Historical Documents

Volumes

Browse by Administration

Foreign Relations of the United States, 1961–1963
Volume XXII, Northeast Asia, Document 53


53. Telegram From the Embassy in Poland to the Department of StateSourceSource: Department of State, Central Files, 611.93/8-1761. Secret; Priority.

282. Eyes only for the Secretary. Although Wang did not respond positively to first part my informal presentation (Embtel 281)11. Document 52. I considered occasion sufficiently favorable to proceed with expansion of remarks suggested in Deptel 22122. Document 50. which I emphasized was purely personal contribution advanced to see if impasse could in some way be broken.

I concluded by informing Wang that, after short holiday, I should return to Warsaw on August 28, to stay here until September 2 when I would depart for Washington. I told him that, had he any response to make to my presentation, I would be available to meet with him privately some time between August 28 and September 2.

Wang replied: I also think both sides should seek out common ground. It is most important both countries act responsibly in field of international affairs in order that peace be preserved. It is duty of both of us to resolve quarrels and strife between us. Concern which you have expressed concerning war with regard to Taiwan, however, is superfluous. We have said many times Taiwan is an internal matter for China in which US has no right to interfere. If the US were to act in conformance with President Truman's statement and not interfere, then I believe greater half of Taiwan problem would be solved. Once Taiwan problem is normalized then basic issues between China and US can be solved. It is unwise for US Government to pay so much attention to small advantages only to lose important ones. For example, US persistence in its economic blockade against China has not prevented our reconstruction; on contrary, this blockade only hurts US economy. In similar way, US opposition to restoration to China of its legal position in UN does not prevent development of our friendship with peoples of the world but it does do great harm to US prestige. Perhaps you do not now share my views but I believe day will come when you will realize this truth.

I haven't heard about desire to have Dr. Samuel Rosen go to China. I will look into this matter and if it is necessary to have another conversation with you, I will let you know.

I then explained again to Ambassador Wang that this was apparently case in which Chinese doctors hoped to have Doctor Rosen visit China in order to demonstrate his new technique to them but that failing any small gesture of concession from ChiComs side we had to discourage visit. I then once again expanded on our conviction that if both sides will seek resolution of small practical questions, this would promote relaxation of tension and maintenance peace.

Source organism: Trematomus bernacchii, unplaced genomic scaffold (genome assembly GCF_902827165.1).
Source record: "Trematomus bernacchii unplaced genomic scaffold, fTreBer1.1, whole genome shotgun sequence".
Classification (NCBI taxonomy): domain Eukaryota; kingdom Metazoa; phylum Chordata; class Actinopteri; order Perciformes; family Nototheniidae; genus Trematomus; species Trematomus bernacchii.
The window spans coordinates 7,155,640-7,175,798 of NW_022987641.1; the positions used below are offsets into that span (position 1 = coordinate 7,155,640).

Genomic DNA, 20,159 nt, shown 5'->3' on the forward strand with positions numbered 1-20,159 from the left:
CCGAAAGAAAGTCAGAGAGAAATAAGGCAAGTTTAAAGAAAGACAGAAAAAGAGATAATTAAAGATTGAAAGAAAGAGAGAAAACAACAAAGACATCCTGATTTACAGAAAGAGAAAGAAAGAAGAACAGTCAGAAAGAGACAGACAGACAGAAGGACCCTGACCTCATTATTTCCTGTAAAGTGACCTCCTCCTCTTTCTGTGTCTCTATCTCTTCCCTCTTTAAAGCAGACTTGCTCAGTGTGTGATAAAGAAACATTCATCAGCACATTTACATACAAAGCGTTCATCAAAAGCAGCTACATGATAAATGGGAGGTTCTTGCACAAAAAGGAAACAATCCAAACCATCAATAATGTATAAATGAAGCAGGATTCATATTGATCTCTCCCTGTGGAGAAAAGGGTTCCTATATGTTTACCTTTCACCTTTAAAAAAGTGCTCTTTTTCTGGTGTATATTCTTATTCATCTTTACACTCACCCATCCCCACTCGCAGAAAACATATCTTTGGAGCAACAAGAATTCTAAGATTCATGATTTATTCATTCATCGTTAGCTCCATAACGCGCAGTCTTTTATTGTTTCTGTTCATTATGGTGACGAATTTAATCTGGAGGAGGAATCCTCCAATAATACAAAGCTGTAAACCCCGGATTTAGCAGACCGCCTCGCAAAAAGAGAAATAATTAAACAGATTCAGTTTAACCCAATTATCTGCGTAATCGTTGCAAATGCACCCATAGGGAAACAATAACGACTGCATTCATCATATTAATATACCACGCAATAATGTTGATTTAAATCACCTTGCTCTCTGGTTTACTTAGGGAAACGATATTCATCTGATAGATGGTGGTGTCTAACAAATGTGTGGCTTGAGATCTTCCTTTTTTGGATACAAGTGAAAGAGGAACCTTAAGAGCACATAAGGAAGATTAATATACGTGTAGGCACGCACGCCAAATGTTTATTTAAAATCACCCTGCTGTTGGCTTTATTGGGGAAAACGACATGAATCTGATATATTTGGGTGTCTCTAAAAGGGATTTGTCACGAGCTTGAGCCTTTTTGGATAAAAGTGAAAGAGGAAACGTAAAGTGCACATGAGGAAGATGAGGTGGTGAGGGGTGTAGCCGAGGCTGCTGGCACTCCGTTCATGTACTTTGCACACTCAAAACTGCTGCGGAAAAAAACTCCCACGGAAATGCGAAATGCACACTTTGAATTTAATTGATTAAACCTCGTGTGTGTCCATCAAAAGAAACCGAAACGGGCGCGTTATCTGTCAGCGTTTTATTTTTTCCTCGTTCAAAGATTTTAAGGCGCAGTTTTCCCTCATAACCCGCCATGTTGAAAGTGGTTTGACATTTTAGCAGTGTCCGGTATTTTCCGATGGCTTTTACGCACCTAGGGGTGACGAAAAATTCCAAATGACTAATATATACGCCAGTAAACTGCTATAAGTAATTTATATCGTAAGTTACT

I also took up his frequent reference to January 1950 statement by President Truman that US regarded resolution of Taiwan problem as internal affair of Chinese. I said outbreak of Korean war had changed the opinion of the American people concerning the ability of small nations in Asia to withstand by themselves external aggression. Basing himself on this new conviction of the American people, President Truman in June of 1950 had made second statement33. Reference is to a statement made by Truman on June 27, 1950; for text, see Public Papers of the Presidents of the United States: Harry S. Truman, 1950, p. 492. which took completely altered situation into account.

The meeting broke up with both of us assuring the other that despite the obvious seriousness of our differences, we must all exert every effort to resolve the problems between us.

Comment: With excellent interpreters on both sides and with reiteration of the theme through formal meeting and both halves of informal talk, Wang could hardly have failed to get the point of our approach. His fallback on classic ChiCom position was to be expected as initial reaction but he was far from hostile and at end he felt himself obliged to pay tribute to idea of efforts toward improvement. Since ChiComs will doubtless wish weigh our suggestions in light many other factors, I question if I shall hear from Wang before my departure September 2. Interesting he did not belabor ChiCom UN membership issue, probably for reasons of pride and desire show lack of concern. Significant also he wished avoid appearance of rupture of talks by insisting on tentative date three months hence for next meeting.

Beam

* Source: Department of State, Central Files, 611.93/8-1761. Secret; Priority.

1 Document 52.

2 Document 50.

3 Reference is to a statement made by Truman on June 27, 1950; for text, see Public Papers of the Presidents of the United States: Harry S. Truman, 1950, p. 492.